Some major investors do. And that could be a good sign for Boston’s struggling office market.
The coworking giant, which two years ago was gobbling up space in downtown towers, said Friday that it will go public in a deal that provides $1.3 billion in cash to help WeWork emerge from its own troubles and a public health crisis that has crushed demand for the densely-packed downtown offices that are WeWork’s stock in trade.
The deal, a merger with a special acquisition company called BowX, values WeWork at $9 billion and is expected to close later this year. That’s a far cry from the $47 billion valuation the company received in September 2019, before it launched a disastrous stock offering that led to the ouster of eccentric founder Adam Neumann, and before COVID-19 shuttered offices across the globe.
But company executives said Friday that WeWork is a far more stable company.
They’ve ended Neumann’s various side projects, such as the WeGrow elementary school the company launched in New York City, and shuttered 106 of its roughly 950 locations worldwide. They’ve renegotiated about 100 other leases with landlords, to save $4 billion in future rent, and eliminated about two-thirds of the jobs the company had at its peak in 2019.
What’s left is a more straightforward operation that takes long-term leases in big towers and offers shorter-term leases to companies that want flexibility, and someone else to manage the day-to-day operations of running an office.
“WeWork has spent the past year transforming the business and refocusing its core,” said new CEO Sandeep Mathrani. “As a result, WeWork has emerged as the global leader in flexible space with a value proposition that is stronger than ever.”
And it’s still big in Boston.
WeWork operates 16 locations here — mostly in the Financial District, Back Bay and Seaport — with 1.5 million square feet of space in all, ranking it among the largest users of office space in the city. In 2019, according to company data released Friday, Boston was the second-most profitable of WeWork’s five largest markets around the world, with profit margins that far exceeded the company as a whole.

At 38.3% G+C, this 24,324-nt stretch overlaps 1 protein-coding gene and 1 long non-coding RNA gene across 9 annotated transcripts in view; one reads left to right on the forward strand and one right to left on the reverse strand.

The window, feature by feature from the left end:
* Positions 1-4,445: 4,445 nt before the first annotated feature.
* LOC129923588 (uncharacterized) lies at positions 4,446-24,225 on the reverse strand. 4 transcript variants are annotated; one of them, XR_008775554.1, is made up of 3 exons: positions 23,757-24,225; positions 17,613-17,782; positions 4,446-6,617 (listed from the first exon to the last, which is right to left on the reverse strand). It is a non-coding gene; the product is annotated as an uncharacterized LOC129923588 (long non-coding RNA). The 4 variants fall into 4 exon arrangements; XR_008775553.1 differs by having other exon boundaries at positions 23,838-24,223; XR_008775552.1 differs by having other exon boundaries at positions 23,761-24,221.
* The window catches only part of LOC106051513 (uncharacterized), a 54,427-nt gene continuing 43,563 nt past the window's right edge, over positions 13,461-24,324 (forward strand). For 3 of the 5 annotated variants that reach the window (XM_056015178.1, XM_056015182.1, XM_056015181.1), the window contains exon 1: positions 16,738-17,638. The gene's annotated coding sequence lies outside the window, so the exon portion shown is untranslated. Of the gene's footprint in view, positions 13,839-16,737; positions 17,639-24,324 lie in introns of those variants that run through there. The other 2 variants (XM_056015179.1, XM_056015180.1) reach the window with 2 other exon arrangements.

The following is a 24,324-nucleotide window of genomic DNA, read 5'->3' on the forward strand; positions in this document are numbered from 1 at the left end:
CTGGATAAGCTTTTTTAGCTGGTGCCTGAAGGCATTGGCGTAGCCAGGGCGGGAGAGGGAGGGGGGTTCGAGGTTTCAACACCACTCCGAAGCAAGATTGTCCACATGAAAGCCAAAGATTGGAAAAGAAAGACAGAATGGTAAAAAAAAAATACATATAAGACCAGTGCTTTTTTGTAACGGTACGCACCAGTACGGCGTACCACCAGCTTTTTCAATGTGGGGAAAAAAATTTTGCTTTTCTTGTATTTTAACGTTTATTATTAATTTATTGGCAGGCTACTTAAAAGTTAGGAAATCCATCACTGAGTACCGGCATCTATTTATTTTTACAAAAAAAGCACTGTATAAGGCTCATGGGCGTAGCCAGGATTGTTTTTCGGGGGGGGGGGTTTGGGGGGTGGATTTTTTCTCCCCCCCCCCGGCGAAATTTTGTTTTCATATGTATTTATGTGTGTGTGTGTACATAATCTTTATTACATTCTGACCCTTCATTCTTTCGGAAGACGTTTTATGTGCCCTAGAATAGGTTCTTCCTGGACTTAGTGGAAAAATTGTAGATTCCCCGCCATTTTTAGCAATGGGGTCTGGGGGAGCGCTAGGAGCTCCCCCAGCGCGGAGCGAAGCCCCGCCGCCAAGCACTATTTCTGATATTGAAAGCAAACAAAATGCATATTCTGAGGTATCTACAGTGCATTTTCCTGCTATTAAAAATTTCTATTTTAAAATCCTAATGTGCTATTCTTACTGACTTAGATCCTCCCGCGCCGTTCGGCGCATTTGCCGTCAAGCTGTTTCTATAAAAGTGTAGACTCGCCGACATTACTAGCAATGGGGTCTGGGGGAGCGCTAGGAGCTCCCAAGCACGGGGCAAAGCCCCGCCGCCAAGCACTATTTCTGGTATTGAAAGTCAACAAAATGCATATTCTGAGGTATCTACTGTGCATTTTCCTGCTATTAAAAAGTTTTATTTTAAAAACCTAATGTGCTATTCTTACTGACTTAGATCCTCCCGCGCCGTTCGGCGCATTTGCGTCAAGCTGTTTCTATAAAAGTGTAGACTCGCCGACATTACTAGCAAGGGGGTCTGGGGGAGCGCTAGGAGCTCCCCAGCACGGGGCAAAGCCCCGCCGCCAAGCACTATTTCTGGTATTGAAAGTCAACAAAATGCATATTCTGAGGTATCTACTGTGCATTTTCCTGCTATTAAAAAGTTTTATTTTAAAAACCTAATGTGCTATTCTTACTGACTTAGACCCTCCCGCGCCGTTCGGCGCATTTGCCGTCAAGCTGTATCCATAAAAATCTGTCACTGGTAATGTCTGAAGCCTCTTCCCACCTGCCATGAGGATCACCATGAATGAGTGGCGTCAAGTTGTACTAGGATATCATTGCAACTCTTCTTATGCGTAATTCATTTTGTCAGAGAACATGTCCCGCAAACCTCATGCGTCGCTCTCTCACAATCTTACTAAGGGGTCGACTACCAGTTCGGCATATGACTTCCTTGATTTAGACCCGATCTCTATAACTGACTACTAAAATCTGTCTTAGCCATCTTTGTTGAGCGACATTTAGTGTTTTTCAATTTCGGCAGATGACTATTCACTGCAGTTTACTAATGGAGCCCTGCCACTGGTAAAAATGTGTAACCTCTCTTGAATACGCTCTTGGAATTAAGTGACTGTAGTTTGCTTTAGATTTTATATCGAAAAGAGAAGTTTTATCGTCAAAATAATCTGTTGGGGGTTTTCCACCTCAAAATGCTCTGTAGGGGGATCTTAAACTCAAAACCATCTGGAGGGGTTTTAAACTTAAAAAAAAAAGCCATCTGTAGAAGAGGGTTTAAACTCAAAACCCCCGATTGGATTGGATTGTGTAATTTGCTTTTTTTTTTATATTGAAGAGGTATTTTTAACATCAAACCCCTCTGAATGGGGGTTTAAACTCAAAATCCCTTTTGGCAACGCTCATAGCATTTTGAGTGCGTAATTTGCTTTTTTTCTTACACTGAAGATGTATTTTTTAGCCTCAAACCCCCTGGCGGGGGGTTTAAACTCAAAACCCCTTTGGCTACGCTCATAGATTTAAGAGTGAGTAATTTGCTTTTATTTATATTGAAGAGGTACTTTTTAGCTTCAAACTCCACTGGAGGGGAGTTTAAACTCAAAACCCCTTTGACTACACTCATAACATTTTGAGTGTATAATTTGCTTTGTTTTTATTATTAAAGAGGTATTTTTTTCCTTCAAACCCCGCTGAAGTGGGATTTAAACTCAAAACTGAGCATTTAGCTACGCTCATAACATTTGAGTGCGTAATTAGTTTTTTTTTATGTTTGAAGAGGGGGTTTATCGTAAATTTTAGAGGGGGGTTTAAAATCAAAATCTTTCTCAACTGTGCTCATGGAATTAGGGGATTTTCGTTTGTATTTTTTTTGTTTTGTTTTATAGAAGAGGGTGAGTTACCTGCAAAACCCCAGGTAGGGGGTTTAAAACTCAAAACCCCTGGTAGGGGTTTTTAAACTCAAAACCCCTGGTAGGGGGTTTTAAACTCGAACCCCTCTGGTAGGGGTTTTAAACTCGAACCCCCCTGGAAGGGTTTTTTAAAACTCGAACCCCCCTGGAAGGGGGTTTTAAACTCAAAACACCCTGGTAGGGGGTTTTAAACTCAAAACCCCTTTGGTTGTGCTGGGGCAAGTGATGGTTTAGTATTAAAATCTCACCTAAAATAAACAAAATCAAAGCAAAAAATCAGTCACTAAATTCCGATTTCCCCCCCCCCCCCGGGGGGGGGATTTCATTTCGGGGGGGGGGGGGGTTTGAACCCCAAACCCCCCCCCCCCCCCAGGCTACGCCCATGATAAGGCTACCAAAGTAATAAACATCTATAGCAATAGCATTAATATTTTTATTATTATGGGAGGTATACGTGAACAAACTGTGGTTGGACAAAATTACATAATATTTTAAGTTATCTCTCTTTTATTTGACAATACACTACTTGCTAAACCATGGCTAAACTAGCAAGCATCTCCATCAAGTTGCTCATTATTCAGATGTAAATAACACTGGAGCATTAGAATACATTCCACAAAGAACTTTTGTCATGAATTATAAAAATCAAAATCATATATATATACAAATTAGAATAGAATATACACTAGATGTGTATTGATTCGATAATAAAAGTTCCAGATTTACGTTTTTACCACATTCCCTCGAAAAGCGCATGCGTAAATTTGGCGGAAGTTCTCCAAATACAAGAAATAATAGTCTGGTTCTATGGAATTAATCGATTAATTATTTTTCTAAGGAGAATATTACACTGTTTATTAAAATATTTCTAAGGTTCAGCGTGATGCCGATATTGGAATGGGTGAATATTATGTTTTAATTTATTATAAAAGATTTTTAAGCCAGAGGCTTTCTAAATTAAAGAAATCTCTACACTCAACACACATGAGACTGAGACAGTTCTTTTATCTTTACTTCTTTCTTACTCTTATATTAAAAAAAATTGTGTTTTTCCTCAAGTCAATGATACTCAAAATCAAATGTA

Aaron Jodka, research director for capital markets at real estate firm Colliers, noted that WeWork — despite its roots as a home to freelancers and solo entrepreneurs — now rents the majority of its space to mid-sized and large companies who’d rather not be tied down by long-term leases. As more companies try to plot their office space needs coming out of the pandemic, the flexibility WeWork offers may look even more appealing.
“The concept of flexible office is here to stay. And one could argue it will be even more in demand post-pandemic,” Jodka said. “Companies are adjusting their work environments right now, and there are no hard and fast rules for what office space will look like in, say, September of 2022.”
Indeed, the coworking industry — which exploded along with WeWork in the mid-to-late 2010s — is retrenching, but not going away.
WeWork rival Industrious, which operates four locations in Boston, has begun partnering more closely with the landlords that own its buildings. Last month, it drew a $200 million investment from brokerage firm CBRE. Another big office broker, Newmark, recently bought coworking operator Knotel out of bankruptcy with plans to meet what it considers a growing demand for more flexible office space after the pandemic.
The boom days of WeWork signing leases all over town may be over, Jodka said, but the industry they became synonymous with will likely stick around.
“There’s definitely a willingness, and an interest on the part of tenants, in keeping these places going,” he said.